RR: How much revenue does the 1/8 cent sales tax generate each year?
GE: Approximately $18 million per year.
RR: Voters approved extensions of the program twice since its inception, correct? When will the current program expire or come up for consideration by voters for extension?
GE: That is correct. The voters supported extensions of the program in 2005 and again in 2010. The 2010 ballot initiative passed with over 60% of the vote. The current sales tax will expire in April 2016, and would be eligible for a renewal at that time. I believe City Council is currently discussing the idea of placing the program back on the ballot for the voters sometime in 2015, which would ensure a smooth and seamless transition from the current sales tax collection to the next one, but no final decision has been made yet.
RR: How do you go about identifying land to protect?
GE: It’s important for the City to remain objective in our analysis of land. In the early days of the program a Scientific Evaluation Team (SET) was convened to provide data and information about the aquifer and about the areas of land we should focus on. Based on the feedback and input of the SET, we were able to construct a GIS spatial model that allows us to analyze all the properties in our target area. The model ranks each parcel based on four contributing factors: hydrogeological features, biological components, size and location. For instance, a large property that is directly over the Recharge Zone, adjacent to existing protected land, that has a major creek or river running through, or has a cave or sinkhole on the property, would rank fairly high in our model.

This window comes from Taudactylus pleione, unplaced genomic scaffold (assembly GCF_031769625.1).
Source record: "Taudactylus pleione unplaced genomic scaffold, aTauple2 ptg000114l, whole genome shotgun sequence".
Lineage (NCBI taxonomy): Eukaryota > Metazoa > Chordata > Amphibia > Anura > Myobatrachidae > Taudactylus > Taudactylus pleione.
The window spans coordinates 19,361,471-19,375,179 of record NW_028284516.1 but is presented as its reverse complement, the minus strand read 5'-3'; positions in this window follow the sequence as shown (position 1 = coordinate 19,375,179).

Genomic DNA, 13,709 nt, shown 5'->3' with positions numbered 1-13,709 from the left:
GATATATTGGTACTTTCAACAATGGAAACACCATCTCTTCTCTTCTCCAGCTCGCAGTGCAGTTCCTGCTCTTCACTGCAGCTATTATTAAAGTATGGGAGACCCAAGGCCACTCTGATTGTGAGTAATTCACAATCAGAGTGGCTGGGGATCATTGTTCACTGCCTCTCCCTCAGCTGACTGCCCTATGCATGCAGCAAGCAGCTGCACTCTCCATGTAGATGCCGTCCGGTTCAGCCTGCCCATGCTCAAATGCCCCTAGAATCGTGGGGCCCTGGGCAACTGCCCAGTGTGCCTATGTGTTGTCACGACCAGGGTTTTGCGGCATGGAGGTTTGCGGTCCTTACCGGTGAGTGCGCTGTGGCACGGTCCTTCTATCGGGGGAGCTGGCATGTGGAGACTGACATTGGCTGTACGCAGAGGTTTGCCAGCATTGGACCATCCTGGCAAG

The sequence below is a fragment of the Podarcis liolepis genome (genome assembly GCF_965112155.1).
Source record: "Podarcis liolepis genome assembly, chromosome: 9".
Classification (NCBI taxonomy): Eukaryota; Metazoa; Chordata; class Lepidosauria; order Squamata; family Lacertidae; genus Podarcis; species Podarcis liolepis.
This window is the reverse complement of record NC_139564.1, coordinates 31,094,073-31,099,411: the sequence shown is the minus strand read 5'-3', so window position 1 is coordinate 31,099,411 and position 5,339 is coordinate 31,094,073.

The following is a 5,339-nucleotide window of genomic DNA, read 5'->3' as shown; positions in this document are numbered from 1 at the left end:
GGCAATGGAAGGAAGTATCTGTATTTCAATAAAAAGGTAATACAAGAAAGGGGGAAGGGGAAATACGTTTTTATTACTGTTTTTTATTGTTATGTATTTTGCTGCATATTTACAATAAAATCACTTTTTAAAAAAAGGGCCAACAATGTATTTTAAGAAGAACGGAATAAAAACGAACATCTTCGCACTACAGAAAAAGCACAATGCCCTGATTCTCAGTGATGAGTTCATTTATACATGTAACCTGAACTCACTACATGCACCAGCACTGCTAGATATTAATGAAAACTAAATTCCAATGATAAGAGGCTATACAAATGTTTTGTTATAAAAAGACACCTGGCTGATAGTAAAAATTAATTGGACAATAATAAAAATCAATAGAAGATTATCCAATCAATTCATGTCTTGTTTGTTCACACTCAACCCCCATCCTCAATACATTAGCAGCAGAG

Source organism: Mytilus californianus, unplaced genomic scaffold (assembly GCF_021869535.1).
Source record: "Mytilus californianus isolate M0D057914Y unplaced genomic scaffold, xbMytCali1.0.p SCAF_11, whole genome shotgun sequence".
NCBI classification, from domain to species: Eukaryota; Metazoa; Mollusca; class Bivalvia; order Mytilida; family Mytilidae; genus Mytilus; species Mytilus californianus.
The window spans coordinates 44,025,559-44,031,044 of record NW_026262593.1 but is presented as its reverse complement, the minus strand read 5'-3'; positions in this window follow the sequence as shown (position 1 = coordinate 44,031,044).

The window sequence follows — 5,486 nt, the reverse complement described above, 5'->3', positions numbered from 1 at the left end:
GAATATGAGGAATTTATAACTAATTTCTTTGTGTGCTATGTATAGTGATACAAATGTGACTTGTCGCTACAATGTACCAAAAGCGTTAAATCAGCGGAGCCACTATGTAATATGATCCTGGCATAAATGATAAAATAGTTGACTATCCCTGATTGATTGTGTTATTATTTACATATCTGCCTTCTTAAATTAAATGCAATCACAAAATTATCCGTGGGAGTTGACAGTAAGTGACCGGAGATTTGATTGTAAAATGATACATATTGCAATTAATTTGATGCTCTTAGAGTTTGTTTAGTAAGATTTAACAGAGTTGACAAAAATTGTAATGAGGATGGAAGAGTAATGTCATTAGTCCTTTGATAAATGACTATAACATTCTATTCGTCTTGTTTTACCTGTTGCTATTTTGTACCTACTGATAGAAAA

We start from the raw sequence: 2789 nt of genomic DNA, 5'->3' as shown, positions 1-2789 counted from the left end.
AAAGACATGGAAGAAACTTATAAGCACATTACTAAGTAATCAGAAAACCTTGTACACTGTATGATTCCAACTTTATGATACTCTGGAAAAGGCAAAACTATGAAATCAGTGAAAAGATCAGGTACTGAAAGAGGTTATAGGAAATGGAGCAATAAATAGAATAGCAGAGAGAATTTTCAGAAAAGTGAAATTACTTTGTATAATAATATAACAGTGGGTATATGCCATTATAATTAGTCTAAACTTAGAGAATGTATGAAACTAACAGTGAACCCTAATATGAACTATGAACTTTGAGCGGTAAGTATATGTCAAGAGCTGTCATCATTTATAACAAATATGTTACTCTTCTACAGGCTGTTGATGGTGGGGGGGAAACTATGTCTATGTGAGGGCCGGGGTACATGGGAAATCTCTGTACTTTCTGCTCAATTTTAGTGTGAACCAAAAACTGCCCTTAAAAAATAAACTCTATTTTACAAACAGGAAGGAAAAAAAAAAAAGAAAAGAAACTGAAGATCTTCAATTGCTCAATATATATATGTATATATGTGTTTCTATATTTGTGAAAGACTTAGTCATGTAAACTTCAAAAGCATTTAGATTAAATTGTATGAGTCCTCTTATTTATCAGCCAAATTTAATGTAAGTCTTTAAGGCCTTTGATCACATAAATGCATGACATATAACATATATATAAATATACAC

RR: Can you explain the role and makeup of the Conservation Advisory Board?
GE: The Conservation Advisory Board (CAB) is a nine-member advisory panel, appointed by City Council, that oversees the acquisition and stewardship of all program lands. They evaluate all potential properties that City staff and our non-profit partners who make up the program’s Land Acquisition Team (Green Spaces Alliance and The Nature Conservancy) bring forth for consideration.